Obviously, the latter belief is simply paranoia brought on by dealing with a language which conceptualises the world in a very different way from what they are used to, but what about the former? Are honorifics a linguistic reflection of an unequal society? Is doing away with them a ‘good’ thing? Will they eventually disappear?
Well, the answer is far from easy to arrive at, partly because first we’d need to define what an unequal society was, and who it was unequal for. To avoid getting bogged down in that, I think I would prefer to say that in the Japanese case, honorific usage reflects a society where it’s important to show that you are considerate of other people – and of demonstrating that consideration verbally. I’ve talked previously about the Japanese love of rituals to mark important, and not so important, events, and using honorifics is a verbal confirmation to the person you are speaking to that you know how to relate to them and are taking things seriously.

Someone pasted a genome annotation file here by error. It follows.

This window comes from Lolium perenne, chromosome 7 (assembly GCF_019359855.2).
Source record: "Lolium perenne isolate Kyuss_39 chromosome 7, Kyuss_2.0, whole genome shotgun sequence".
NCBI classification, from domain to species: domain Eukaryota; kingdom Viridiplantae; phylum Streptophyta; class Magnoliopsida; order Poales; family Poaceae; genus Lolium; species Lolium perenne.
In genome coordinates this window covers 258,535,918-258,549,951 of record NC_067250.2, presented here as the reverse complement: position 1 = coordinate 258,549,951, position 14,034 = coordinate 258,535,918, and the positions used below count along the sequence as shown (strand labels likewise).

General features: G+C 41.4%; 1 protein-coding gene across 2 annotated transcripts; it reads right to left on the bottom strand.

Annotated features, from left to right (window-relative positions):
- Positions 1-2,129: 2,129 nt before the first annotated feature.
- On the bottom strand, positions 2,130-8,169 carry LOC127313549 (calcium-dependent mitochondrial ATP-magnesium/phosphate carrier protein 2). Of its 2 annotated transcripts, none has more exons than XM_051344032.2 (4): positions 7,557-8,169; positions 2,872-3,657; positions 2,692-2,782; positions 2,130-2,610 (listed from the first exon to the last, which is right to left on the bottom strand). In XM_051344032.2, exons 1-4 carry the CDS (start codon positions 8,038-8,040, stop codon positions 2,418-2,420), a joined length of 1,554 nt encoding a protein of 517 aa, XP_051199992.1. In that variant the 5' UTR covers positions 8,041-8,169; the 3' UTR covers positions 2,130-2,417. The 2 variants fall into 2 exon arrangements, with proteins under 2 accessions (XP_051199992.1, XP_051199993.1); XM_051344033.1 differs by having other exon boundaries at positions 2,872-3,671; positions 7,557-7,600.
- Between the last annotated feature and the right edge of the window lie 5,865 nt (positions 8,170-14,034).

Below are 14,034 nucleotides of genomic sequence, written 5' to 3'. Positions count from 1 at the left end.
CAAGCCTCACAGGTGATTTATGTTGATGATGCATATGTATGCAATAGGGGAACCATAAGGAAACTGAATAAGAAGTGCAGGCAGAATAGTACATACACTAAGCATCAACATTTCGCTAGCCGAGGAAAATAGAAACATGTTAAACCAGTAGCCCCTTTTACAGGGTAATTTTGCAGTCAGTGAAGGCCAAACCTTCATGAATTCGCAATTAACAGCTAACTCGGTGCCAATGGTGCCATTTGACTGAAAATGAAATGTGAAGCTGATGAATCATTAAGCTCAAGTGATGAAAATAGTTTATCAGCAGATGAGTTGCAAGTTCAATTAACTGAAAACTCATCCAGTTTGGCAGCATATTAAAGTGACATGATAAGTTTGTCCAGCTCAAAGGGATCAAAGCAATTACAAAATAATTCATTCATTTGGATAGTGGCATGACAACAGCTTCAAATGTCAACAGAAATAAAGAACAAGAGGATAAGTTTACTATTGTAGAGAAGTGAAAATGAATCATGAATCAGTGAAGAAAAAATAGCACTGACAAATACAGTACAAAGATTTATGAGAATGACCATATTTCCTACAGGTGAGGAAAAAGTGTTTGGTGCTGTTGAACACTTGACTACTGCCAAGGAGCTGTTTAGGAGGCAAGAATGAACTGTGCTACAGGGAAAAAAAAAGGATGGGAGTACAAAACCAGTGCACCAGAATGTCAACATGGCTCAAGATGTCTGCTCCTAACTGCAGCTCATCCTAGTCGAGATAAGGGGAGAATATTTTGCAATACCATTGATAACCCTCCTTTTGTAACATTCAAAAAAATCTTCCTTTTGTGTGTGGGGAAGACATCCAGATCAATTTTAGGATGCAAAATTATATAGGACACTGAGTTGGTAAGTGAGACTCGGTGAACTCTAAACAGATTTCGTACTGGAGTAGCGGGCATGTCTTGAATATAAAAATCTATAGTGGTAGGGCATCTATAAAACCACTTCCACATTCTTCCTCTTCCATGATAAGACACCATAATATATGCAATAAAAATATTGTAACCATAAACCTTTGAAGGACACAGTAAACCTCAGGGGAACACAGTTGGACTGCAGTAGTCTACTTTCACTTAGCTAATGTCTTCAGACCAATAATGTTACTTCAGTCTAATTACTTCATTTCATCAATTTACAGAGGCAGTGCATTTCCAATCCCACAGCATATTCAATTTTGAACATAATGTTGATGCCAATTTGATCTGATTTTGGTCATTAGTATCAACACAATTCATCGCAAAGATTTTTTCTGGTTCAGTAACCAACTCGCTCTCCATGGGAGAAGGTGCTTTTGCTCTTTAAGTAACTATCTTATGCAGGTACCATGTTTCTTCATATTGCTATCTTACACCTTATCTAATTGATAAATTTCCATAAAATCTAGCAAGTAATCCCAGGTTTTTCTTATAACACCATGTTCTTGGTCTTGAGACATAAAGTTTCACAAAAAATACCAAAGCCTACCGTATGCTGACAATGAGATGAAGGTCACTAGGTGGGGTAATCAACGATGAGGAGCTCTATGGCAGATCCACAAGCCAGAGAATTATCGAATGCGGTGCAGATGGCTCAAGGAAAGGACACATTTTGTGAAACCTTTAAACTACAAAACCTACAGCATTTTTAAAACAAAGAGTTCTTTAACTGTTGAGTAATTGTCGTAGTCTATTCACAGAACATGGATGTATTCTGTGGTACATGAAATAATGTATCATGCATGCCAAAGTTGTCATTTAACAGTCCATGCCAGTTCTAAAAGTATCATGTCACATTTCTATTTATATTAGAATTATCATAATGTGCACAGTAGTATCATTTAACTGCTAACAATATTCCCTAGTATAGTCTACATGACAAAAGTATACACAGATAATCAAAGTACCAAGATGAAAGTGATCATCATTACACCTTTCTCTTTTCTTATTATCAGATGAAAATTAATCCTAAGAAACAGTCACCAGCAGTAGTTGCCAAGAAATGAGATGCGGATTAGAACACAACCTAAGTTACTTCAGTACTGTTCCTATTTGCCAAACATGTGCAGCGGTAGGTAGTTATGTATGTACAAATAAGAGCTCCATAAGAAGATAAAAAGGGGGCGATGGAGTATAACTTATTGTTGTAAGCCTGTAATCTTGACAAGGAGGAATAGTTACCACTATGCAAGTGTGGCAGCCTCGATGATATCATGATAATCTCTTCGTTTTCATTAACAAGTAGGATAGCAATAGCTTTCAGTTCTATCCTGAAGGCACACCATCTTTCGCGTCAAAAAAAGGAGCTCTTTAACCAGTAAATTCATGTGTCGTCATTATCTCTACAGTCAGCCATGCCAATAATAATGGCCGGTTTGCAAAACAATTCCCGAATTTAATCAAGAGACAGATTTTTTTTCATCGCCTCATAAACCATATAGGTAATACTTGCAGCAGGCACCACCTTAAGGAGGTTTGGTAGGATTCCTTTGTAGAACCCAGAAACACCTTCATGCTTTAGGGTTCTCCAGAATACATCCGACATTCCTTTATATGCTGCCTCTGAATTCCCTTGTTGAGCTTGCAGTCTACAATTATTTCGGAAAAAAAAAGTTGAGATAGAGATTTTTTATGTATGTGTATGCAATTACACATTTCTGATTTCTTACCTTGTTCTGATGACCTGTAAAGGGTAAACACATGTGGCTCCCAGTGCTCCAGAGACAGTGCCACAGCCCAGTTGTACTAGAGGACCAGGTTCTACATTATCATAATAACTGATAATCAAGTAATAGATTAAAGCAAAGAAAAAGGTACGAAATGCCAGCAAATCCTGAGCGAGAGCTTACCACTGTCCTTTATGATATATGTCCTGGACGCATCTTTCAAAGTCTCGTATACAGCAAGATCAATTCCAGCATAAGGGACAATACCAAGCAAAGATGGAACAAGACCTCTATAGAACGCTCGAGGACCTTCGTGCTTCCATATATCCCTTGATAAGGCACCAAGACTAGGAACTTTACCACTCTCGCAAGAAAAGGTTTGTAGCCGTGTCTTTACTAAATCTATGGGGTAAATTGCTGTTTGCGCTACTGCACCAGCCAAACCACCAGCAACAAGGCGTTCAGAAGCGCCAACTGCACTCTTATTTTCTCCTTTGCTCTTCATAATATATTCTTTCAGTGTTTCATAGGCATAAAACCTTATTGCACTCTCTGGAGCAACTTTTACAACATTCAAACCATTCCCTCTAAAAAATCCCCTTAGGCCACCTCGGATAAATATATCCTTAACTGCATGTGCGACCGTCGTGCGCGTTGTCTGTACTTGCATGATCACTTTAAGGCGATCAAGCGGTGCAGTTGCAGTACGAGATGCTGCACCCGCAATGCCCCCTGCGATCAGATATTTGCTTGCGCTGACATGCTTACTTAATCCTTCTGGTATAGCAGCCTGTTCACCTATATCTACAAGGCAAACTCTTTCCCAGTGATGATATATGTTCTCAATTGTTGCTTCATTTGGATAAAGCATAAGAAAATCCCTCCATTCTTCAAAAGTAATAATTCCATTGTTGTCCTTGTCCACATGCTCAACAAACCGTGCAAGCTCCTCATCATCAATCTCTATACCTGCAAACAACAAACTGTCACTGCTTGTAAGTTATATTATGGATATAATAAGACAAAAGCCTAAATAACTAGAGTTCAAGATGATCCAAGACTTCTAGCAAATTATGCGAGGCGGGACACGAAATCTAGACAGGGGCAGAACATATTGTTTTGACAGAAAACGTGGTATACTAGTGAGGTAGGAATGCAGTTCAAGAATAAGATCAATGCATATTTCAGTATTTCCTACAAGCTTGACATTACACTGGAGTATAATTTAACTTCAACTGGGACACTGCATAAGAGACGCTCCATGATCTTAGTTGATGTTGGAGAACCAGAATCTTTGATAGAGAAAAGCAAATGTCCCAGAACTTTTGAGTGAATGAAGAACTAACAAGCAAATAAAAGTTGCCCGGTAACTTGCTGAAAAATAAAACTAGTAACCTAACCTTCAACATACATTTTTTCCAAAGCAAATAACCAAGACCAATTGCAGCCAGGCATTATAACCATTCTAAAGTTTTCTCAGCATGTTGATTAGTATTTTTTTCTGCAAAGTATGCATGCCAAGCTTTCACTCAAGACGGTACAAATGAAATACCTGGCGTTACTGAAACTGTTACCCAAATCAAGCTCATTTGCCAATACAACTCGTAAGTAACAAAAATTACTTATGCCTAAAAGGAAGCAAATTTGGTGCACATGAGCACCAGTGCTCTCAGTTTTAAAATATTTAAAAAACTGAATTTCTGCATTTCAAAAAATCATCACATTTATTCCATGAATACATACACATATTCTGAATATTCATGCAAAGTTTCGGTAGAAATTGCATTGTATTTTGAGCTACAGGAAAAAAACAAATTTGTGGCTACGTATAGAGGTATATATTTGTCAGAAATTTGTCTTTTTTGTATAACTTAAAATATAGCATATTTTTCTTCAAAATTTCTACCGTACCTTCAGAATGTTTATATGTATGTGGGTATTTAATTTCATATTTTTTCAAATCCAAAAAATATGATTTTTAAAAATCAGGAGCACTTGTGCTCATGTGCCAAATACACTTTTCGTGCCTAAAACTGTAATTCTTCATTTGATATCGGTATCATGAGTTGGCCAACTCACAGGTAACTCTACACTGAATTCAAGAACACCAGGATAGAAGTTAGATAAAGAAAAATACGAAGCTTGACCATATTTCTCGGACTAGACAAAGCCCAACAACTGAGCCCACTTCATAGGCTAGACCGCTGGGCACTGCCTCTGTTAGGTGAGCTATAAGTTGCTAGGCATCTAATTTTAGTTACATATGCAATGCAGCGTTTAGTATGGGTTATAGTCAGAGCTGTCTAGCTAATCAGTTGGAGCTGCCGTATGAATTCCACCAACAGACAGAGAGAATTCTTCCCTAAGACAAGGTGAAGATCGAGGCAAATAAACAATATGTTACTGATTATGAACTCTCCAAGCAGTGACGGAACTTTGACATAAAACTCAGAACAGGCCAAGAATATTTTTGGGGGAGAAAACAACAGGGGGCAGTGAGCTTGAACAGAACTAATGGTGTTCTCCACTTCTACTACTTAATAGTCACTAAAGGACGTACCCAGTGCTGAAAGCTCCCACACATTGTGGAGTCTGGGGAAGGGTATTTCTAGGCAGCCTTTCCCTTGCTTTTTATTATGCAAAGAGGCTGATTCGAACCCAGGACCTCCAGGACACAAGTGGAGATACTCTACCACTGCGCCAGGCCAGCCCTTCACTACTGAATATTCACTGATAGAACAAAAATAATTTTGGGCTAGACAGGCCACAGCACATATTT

As a foreign learner, unless you live in Japan long-term and relate to people largely in Japanese, it is true that you probably won’t use honorifics in an entirely natural way, but that is no reason not to try, because honorifics are not primarily about conveying information – propositional content, in technical terms – because you can do that using neutral verbs and expressions. Instead, they function as a demonstration of commitment and concern, and will convey the sense that you are trying hard to communicate properly, and are thus more trustworthy and reliable.
Next week, I’m going to get a bit more technical, and discuss the different ways linguists have analysed honorific usage, and what these theories can tell us.